Our Mission

Inside Literature is a 501(с)(3) non-profit corporation and community-based learning program in Austin, Texas. We provide university-level instruction to inmates in pre-trial facilities at zero cost to taxpayers. We offer 6-week literature courses led by instructors with advanced degrees in related fields.

We foster community ties, critical engagement, and personal growth through the collective study of literature with incarcerated persons.

We believe that providing the most educationally underserved members of our community with an opportunity to read and discuss great literature benefits our students and instructors, as well as corrections and law enforcement officers and the wider community.

We use Community-Based Learning, a teaching approach distinguished by an emphasis on reflection as well as collaboration and reciprocity among community members. Community-Based Learning programs enrich students’ academic experience and encourage civic engagement while confronting community challenges and supporting community interests.

Inside Literature reminds people that they belong to a community by creating those ties through literature as a common ground. Literature allows students a mediated approach to sensitive topics like identity, race, employment, etc. and promotes community ties when read and discussed together.

 
 
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Instructor Reflection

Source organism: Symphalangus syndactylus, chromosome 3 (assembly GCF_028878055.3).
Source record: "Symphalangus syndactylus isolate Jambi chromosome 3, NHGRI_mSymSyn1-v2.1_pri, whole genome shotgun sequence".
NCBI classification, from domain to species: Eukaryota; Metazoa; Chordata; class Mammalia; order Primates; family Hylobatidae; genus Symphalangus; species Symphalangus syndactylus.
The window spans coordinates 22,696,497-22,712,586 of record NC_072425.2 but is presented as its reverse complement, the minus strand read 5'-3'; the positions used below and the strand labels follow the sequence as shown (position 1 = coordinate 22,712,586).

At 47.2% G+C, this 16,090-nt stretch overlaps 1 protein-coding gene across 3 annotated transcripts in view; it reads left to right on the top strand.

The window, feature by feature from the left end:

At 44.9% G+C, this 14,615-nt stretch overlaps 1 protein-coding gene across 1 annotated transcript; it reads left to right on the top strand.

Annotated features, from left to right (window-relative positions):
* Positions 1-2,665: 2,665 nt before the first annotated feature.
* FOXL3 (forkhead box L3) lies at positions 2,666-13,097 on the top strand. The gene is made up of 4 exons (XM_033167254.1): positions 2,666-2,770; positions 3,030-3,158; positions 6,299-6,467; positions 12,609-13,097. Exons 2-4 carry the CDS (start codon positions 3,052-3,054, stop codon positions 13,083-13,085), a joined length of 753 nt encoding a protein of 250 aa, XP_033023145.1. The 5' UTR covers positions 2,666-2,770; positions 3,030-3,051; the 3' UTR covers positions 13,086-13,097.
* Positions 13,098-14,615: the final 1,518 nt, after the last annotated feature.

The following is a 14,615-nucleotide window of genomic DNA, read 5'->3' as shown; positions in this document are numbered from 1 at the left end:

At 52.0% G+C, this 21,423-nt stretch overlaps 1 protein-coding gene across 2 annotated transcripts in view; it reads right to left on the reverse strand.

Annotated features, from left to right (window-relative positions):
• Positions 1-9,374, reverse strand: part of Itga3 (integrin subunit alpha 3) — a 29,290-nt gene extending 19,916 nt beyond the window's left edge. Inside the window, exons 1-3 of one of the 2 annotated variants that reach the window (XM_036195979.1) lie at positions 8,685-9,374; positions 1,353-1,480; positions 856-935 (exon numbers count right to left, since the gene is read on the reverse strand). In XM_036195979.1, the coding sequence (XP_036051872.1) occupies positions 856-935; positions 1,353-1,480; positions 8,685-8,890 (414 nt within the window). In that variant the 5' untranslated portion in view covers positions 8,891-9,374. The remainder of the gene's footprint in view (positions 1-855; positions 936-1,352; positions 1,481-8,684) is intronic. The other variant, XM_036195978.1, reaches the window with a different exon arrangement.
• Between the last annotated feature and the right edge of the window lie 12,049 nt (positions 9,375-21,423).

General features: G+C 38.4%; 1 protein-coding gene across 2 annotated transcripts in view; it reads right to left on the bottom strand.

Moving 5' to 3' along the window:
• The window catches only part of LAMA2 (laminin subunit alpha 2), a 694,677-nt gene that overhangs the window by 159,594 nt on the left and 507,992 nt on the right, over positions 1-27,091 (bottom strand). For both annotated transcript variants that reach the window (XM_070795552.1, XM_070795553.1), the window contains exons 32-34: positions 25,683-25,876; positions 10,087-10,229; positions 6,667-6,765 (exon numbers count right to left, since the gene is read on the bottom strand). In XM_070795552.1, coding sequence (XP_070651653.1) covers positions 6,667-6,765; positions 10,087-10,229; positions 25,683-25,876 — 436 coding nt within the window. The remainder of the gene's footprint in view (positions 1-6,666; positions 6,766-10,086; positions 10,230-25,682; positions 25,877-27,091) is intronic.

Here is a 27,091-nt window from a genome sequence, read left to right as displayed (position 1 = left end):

“While I was participating in the program, my friends often asked me with a sense of awe and admiration, “are you not scared?” They rarely asked me, “what book are you teaching?” or “what did you discuss today?” I was teaching the Russian novel We by Yevgeny Zamyatin and I had many memorable and interesting class discussions to share. However, the question on everyone's mind was how I was handling my fear. I think this question is the most asked question in any community service, charity, or philanthropic endeavor that pushes people to go beyond the comfortability of their own insular environment.

In our current political climate where religion is often associated with a rhetoric of fear, it was important for my personal faith to go back to the original Hebrew meaning of justice. That's what I thought teaching We in the Travis County Correctional Complex was, it was definitely not “charity” in the strictest sense; it was for me, restoring the right kind of relationship between people; a relationship between a teacher and a student which was not predicated on our social status. My students worked with me diligently and together we deepened our understanding of the novel. Whenever I was passionately discussing We with my students, I often thought to myself this is exactly what education should look like. The amusing thing is never did I expect to feel this way at a correctional complex.” - Chienyn Chi, Program in Comparative Literature, UT Austin